Tuesday, August 27, 2013

Conversation #8 ~ What is my unique contribution to the whole? (pp. 116-125)

On page 121 of Turning to One Another, Margaret Wheatley says:
"I'm sure you've had the experience of stereotyping someone because of their appearance, and then being surprised when they didn't fit that judgment."
Oh, yeah!  We moved into a new house on the day before my twin daughters started kindergarten, so I didn't know the other children or their parents.  When the first little girl visited our house one afternoon, I told her mom I'd take her home.  She was an awkward child — and very excited about her new bed that she wanted to show us.  I drove to her neighborhood, following the directions her mother had given me, and let the little girl point out which house was hers as reached the corner of her street.  Expecting a small bungalow, I smiled as I glanced where she was pointing.  Taken aback, I looked again — up and up and up — one, two, three floors high, with a curved drive at the front entrance, branching off to ... was that servants' quarters back there?  A maid answered the door, and the girl's gracious mother encouraged us to go up the curved stairs in the entry, so the excited girl could show us her new canopy bed.  The whole kindergarten class with parents was later invited to visit the family's horse farm an hour's drive into the country.  Oh, how very wrong my stereotype had been!

What stereotypes have we been guilty of?  Do you stereotype people by nationality?  By looks?  By how they dress?  By age?  By gender?  By race?  By occupation?  How do you stereotype teachers?  Grading papers was always my least favorite chore!  Why must we label each other, anyway?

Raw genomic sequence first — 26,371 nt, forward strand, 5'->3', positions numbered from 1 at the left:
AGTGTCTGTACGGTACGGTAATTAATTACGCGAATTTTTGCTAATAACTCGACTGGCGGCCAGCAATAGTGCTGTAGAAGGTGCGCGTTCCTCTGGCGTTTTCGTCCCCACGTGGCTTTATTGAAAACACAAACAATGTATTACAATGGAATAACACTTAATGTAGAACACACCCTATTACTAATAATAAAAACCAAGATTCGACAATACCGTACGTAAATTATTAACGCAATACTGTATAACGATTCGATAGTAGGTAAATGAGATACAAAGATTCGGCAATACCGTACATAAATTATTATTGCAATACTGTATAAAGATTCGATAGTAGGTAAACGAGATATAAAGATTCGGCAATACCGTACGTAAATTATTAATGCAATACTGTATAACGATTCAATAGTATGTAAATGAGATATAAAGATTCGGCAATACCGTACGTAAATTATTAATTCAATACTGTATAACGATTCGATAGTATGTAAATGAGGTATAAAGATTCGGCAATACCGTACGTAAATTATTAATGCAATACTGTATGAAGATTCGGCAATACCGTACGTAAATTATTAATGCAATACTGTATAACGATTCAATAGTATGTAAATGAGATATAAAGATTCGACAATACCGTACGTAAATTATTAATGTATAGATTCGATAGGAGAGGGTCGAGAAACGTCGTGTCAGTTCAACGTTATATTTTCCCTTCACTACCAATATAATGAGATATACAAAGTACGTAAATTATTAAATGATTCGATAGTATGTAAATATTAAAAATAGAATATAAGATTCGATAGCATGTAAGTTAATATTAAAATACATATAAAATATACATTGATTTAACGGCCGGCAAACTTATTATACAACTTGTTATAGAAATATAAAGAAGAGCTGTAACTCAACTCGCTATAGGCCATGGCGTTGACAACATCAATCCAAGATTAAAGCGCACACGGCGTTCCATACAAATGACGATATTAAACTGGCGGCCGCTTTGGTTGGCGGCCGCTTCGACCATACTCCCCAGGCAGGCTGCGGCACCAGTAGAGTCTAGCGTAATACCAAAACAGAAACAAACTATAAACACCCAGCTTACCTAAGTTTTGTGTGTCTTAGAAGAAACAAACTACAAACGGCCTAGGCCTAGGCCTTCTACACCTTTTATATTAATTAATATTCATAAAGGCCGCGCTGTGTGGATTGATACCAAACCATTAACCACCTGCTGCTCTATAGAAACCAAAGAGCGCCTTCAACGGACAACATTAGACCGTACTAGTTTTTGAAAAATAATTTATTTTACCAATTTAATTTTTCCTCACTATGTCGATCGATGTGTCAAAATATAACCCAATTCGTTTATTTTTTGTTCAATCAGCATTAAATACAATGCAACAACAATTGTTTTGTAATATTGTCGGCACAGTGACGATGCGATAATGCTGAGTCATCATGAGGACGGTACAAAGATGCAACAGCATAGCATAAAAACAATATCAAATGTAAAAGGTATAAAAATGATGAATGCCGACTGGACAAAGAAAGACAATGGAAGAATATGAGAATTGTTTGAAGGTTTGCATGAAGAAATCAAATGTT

Click to enlarge and see their signs
So how do you answer Meg Wheatley's question, "What is my unique contribution to the whole?"

Sunday, August 25, 2013

Conversation #7 ~ What is the relationship I want with the earth? (pp. 106-115)

From garbage trucks to landfills to mountains of trash to a sea of garbage, also called marine pollution.  "When will we ever learn?  When will we EVER learn?"

Enlarge this landfill mountain (click on photo) and see the yellow Komatsu excavators.  Those were manufactured across the street from where Donna works, and we may have seen them sitting on the lot, ready to be transported — where? — to try to control a landfill.  Notice the "tiny" humans crawling all over this "mountain."

This picture was taken from the Great Pacific Garbage Patch website:
Visit the GPGP site for more information about this horrible mess.
Garbage is the result of our lifestyle.  We glorify competition — Super Bowl, anyone?  Therefore, we are in a time that many scientists refer to as "the sixth great extinction" (p. 108).  We're arrogant (Bonnie's term, not Meg Wheatley's).
"Instead of honoring nature's principle of no waste, (one species' waste is always another species' food), we decided we could accumulate huge amounts of garbage" (p. 109).
If some can see that cooperation is what life's all about, why do other insist on competition?
"Life becomes stronger and more capable through systems of collaboration and partnering, not through competition" (p. 110).

"Life ... is pushing back forcefully right now ... dramatic and frightening climate changes all around the globe, destructive floods, more deserts and barren soil, new diseases and pandemics" (p. 112).
And what do we continue to do in our relationship with the earth?  We are still "trying to play god with it" (p. 113).
Where have all the flowers gone, long time passing?
Where have all the flowers gone, long time ago?
Where have all the flowers gone?
Young girls have picked them everyone.
Oh, when will they ever learn?
Oh, when will they ever learn?
Words and Music by Pete Seeger (1955)
(c) 1961 (renewed) by Sanga Music Inc.
How do you answer Meg Wheatley's question in this chapter of Turning to One Another:  "What is the relationship I want with the earth?"

Saturday, August 24, 2013

Conversation #6 ~ Am I willing to reclaim time to think? (pp. 98-105)

When I read this sentence (p. 100), I thought of the history of Book Buddies.
"Are you encouraged to spend time ... reflecting on what you're learning?"
Here's the back story.  One day in 1996, I was paying for my purchases at Cokesbury Bookstore in Knoxville.  While the clerk was ringing up my books, I picked up the one on display near the cash register: